Question: Can you use a static transfer switch in a hospital?

Answer: Most hospital loads are usually not on an uninterruptible power source. Also, the higher tier ratings for data center distribution topologies are usually not found in hospitals, other than their data components. However, for such loads which would be downstream of UPSs, other than cost, I am not aware of a reason why one could not do so.

Question: Can you use a second utility connection as a source of redundancy?

Answer: For hospitals, the normal source is usually the utility and the alternate source is usually a generator. If the normal source consists of a generator, the alternate source can be a generator, or an external utility source. Reference NFPA 70: National Electrical Code (NEC) Article 517.30.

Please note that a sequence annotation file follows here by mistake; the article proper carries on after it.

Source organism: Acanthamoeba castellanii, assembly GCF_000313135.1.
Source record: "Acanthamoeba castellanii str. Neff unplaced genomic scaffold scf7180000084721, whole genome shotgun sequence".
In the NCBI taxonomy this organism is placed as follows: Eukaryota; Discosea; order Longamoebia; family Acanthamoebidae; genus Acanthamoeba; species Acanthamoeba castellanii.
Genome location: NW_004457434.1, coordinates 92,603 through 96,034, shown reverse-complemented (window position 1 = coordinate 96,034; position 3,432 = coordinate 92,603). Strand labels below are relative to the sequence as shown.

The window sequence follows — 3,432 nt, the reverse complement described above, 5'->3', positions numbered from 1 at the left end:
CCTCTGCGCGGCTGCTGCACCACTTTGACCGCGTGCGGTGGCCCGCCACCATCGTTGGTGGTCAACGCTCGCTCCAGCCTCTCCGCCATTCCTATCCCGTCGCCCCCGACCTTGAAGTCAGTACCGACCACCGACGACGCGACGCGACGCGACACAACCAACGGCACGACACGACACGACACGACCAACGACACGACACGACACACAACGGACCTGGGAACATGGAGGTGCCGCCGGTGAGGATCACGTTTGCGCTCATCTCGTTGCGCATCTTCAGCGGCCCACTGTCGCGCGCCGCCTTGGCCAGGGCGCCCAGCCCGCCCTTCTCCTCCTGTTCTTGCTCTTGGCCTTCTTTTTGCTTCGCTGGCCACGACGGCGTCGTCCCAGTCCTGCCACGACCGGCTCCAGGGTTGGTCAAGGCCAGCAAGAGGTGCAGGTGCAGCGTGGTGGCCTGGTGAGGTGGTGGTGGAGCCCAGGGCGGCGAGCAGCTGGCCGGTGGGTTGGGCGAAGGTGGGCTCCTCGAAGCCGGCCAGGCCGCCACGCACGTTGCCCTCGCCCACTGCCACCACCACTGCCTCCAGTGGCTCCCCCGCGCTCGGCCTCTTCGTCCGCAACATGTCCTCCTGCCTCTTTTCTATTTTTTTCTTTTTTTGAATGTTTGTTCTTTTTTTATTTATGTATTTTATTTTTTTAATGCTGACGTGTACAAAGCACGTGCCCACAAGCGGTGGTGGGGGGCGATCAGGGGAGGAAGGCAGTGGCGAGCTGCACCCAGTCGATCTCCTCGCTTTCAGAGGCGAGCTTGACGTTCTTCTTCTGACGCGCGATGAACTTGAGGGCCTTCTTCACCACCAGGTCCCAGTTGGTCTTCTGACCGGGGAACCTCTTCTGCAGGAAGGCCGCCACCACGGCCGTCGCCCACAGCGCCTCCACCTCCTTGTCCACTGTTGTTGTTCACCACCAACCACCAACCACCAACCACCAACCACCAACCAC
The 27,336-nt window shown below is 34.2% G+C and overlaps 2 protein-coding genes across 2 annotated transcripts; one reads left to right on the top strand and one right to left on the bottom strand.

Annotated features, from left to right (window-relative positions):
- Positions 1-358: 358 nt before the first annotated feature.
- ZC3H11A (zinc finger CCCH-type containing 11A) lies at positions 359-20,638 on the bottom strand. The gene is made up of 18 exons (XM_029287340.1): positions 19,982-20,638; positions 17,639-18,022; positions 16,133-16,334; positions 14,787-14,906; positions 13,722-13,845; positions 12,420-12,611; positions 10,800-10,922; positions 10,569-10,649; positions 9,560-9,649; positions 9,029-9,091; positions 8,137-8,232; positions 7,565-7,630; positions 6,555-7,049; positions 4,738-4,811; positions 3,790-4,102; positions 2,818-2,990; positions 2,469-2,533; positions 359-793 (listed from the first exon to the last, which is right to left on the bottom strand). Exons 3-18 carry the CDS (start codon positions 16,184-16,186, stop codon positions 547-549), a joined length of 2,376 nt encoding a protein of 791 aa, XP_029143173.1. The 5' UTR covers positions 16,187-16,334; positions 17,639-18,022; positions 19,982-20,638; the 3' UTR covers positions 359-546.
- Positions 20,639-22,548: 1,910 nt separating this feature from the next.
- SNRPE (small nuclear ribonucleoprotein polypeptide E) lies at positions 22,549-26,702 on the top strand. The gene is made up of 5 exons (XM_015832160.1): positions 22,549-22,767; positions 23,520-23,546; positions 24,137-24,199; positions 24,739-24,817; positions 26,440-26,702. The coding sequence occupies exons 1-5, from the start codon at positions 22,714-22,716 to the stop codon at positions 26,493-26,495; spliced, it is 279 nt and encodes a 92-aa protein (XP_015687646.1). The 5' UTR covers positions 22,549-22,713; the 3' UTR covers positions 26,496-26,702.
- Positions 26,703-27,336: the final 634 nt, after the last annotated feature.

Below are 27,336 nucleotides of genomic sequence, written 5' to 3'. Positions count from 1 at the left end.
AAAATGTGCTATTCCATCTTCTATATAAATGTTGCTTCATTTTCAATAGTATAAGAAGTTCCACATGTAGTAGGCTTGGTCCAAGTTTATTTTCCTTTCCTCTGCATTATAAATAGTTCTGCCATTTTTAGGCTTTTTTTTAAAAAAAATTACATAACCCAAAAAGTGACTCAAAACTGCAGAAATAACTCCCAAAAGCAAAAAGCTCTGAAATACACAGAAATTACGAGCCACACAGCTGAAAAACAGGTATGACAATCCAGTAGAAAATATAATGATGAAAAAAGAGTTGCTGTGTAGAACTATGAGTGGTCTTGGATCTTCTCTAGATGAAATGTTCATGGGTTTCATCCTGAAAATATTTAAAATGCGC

Question: For a static transfer switch, how is uninterrupted power provided without batteries?

Answer: One option can be a rotary uninterruptible power supply (UPS) where the sored energy is a rotating mass. This usually results in shorter backup times.

Question: Have you noticed any increase of natural gas generators over diesel gensets being specified? Are there any benefits of one over the other?

Answer: Not yet. Diesel fuel has a higher energy content, which aids in ramp-up speeds and transient response. Also tends to have a smaller footprint. Natural gas can be connected to a utility (with a minimum on-site fuel source) So, for gas it can be more economical to run.

Question: In a hospital, does the NEC and/or NFPA 99: Health Care Facilities Code require that the life Safety and critical branch be two-hour rated? Will the equipment branch also be required to be two-hour rated?